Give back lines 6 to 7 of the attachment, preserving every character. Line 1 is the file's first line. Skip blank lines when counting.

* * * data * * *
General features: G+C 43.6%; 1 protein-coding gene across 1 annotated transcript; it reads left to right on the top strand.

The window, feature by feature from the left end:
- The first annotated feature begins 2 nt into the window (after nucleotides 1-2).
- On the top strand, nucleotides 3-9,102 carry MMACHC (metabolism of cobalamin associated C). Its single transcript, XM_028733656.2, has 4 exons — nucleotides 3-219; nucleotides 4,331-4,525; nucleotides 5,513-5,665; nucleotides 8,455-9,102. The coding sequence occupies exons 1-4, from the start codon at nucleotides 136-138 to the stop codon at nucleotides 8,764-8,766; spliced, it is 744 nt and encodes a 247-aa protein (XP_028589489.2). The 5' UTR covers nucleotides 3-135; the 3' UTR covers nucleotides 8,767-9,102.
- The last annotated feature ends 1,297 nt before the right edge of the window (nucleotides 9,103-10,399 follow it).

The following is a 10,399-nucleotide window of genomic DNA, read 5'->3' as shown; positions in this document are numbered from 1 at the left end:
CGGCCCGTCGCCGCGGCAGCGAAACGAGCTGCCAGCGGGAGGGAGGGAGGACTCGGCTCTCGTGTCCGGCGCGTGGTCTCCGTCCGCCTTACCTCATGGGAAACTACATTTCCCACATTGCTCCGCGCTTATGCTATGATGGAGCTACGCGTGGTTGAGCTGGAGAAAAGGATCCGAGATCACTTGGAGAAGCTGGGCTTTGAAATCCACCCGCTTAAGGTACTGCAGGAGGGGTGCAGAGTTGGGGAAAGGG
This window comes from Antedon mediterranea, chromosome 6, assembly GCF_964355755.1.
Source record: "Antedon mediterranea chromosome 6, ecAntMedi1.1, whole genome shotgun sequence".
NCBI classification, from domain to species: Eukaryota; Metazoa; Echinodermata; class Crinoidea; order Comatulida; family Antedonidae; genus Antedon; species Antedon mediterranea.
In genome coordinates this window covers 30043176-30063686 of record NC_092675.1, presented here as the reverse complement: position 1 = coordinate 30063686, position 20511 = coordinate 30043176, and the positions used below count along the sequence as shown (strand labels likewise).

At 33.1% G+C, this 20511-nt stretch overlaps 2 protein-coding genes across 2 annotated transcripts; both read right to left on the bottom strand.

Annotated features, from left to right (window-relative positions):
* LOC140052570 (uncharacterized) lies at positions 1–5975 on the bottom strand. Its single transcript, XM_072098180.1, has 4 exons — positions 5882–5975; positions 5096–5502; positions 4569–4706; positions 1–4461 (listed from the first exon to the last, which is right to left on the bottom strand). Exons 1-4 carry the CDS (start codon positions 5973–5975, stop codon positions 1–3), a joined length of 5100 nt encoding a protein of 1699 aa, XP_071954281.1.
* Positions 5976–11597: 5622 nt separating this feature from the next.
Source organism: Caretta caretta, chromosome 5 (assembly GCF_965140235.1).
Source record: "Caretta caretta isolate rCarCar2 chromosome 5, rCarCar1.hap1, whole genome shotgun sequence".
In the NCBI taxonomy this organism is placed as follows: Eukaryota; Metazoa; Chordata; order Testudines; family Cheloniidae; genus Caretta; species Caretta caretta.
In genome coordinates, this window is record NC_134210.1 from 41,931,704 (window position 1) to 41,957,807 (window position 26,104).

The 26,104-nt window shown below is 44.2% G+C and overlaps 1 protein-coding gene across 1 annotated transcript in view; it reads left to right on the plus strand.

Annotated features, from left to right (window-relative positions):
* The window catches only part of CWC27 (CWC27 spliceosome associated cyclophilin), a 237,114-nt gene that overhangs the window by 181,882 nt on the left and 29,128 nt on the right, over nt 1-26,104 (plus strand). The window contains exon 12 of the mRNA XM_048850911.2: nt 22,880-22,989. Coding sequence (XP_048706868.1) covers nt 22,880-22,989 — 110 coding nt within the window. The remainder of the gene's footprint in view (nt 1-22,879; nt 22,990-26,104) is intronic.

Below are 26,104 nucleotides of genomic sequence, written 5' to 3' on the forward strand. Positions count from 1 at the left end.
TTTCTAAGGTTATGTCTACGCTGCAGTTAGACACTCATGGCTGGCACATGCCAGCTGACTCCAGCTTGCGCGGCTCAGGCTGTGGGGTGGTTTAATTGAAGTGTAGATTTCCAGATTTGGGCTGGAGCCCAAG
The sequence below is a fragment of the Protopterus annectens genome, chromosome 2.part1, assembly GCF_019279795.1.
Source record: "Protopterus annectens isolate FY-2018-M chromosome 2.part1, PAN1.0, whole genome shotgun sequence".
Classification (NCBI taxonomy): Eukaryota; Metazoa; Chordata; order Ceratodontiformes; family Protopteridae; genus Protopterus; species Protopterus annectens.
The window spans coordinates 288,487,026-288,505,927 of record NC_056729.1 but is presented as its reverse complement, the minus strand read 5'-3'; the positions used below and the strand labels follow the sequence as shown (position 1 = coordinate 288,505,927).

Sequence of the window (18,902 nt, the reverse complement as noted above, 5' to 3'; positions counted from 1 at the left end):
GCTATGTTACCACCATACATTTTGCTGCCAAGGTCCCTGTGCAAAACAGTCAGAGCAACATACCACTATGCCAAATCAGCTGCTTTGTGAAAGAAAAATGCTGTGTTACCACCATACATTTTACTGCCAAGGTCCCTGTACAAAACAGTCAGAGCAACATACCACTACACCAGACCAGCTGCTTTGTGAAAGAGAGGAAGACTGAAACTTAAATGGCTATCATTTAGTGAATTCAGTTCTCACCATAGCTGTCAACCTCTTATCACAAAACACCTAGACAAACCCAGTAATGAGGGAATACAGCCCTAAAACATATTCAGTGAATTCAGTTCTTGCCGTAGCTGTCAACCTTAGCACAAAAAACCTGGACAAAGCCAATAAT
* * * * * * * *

The following is a 10,399-nucleotide window of genomic DNA, read 5'->3' as shown; positions in this document are numbered from 1 at the left end:
CGGCCCGTCGCCGCGGCAGCGAAACGAGCTGCCAGCGGGAGGGAGGGAGGACTCGGCTCTCGTGTCCGGCGCGTGGTCTCCGTCCGCCTTACCTCATGGGAAACTACATTTCCCACATTGCTCCGCGCTTATGCTATGATGGAGCTACGCGTGGTTGAGCTGGAGAAAAGGATCCGAGATCACTTGGAGAAGCTGGGCTTTGAAATCCACCCGCTTAAGGTACTGCAGGAGGGGTGCAGAGTTGGGGAAAGGG